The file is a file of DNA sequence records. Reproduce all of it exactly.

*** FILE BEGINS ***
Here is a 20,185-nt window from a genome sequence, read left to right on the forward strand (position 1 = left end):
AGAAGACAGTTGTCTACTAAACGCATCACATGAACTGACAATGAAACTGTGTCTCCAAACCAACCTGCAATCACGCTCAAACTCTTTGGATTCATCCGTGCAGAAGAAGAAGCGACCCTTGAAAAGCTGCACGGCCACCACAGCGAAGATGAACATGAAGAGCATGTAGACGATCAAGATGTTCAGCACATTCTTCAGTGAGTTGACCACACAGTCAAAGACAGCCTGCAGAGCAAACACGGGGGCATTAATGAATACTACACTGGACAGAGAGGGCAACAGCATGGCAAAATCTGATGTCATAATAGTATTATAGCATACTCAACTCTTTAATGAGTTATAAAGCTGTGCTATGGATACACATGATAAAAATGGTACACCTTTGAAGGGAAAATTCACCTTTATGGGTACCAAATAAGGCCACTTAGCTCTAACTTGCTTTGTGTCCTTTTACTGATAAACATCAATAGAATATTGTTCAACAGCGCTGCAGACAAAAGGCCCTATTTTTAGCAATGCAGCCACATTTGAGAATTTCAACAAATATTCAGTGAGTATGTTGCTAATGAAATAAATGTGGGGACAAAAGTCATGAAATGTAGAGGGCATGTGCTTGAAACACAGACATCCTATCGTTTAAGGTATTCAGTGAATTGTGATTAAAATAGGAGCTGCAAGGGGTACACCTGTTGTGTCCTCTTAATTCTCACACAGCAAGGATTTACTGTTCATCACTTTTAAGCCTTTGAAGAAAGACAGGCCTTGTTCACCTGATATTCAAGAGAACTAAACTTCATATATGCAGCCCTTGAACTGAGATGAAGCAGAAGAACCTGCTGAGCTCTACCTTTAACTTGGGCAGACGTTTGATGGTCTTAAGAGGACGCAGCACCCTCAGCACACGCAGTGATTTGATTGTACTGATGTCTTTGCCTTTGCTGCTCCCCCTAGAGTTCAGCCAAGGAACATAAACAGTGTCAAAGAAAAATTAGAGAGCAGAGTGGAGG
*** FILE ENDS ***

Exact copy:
Here is a 20,185-nt window from a genome sequence, read left to right on the forward strand (position 1 = left end):
AGAAGACAGTTGTCTACTAAACGCATCACATGAACTGACAATGAAACTGTGTCTCCAAACCAACCTGCAATCACGCTCAAACTCTTTGGATTCATCCGTGCAGAAGAAGAAGCGACCCTTGAAAAGCTGCACGGCCACCACAGCGAAGATGAACATGAAGAGCATGTAGACGATCAAGATGTTCAGCACATTCTTCAGTGAGTTGACCACACAGTCAAAGACAGCCTGCAGAGCAAACACGGGGGCATTAATGAATACTACACTGGACAGAGAGGGCAACAGCATGGCAAAATCTGATGTCATAATAGTATTATAGCATACTCAACTCTTTAATGAGTTATAAAGCTGTGCTATGGATACACATGATAAAAATGGTACACCTTTGAAGGGAAAATTCACCTTTATGGGTACCAAATAAGGCCACTTAGCTCTAACTTGCTTTGTGTCCTTTTACTGATAAACATCAATAGAATATTGTTCAACAGCGCTGCAGACAAAAGGCCCTATTTTTAGCAATGCAGCCACATTTGAGAATTTCAACAAATATTCAGTGAGTATGTTGCTAATGAAATAAATGTGGGGACAAAAGTCATGAAATGTAGAGGGCATGTGCTTGAAACACAGACATCCTATCGTTTAAGGTATTCAGTGAATTGTGATTAAAATAGGAGCTGCAAGGGGTACACCTGTTGTGTCCTCTTAATTCTCACACAGCAAGGATTTACTGTTCATCACTTTTAAGCCTTTGAAGAAAGACAGGCCTTGTTCACCTGATATTCAAGAGAACTAAACTTCATATATGCAGCCCTTGAACTGAGATGAAGCAGAAGAACCTGCTGAGCTCTACCTTTAACTTGGGCAGACGTTTGATGGTCTTAAGAGGACGCAGCACCCTCAGCACACGCAGTGATTTGATTGTACTGATGTCTTTGCCTTTGCTGCTCCCCCTAGAGTTCAGCCAAGGAACATAAACAGTGTCAAAGAAAAATTAGAGAGCAGAGTGGAGG